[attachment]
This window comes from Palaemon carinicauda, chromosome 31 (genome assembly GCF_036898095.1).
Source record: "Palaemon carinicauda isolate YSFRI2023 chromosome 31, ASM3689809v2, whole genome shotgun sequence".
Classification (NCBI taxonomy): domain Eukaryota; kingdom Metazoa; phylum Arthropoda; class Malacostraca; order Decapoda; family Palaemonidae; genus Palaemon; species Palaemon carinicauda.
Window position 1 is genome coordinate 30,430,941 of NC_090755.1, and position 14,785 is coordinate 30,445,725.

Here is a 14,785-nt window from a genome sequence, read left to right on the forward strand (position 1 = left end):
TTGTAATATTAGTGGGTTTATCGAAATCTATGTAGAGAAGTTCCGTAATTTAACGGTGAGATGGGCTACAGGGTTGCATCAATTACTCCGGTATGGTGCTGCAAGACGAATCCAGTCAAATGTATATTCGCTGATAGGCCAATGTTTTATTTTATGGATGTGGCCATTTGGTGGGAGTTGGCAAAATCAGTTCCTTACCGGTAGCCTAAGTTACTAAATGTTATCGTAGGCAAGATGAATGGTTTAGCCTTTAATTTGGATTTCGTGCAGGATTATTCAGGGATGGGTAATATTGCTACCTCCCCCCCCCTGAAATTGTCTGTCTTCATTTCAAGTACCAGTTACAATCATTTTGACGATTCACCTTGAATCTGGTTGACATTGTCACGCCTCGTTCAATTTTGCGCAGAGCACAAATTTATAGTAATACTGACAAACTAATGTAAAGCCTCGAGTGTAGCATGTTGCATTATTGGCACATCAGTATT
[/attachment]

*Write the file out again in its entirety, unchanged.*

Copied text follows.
This window comes from Palaemon carinicauda, chromosome 31 (genome assembly GCF_036898095.1).
Source record: "Palaemon carinicauda isolate YSFRI2023 chromosome 31, ASM3689809v2, whole genome shotgun sequence".
Classification (NCBI taxonomy): domain Eukaryota; kingdom Metazoa; phylum Arthropoda; class Malacostraca; order Decapoda; family Palaemonidae; genus Palaemon; species Palaemon carinicauda.
Window position 1 is genome coordinate 30,430,941 of NC_090755.1, and position 14,785 is coordinate 30,445,725.

Here is a 14,785-nt window from a genome sequence, read left to right on the forward strand (position 1 = left end):
TTGTAATATTAGTGGGTTTATCGAAATCTATGTAGAGAAGTTCCGTAATTTAACGGTGAGATGGGCTACAGGGTTGCATCAATTACTCCGGTATGGTGCTGCAAGACGAATCCAGTCAAATGTATATTCGCTGATAGGCCAATGTTTTATTTTATGGATGTGGCCATTTGGTGGGAGTTGGCAAAATCAGTTCCTTACCGGTAGCCTAAGTTACTAAATGTTATCGTAGGCAAGATGAATGGTTTAGCCTTTAATTTGGATTTCGTGCAGGATTATTCAGGGATGGGTAATATTGCTACCTCCCCCCCCCTGAAATTGTCTGTCTTCATTTCAAGTACCAGTTACAATCATTTTGACGATTCACCTTGAATCTGGTTGACATTGTCACGCCTCGTTCAATTTTGCGCAGAGCACAAATTTATAGTAATACTGACAAACTAATGTAAAGCCTCGAGTGTAGCATGTTGCATTATTGGCACATCAGTATT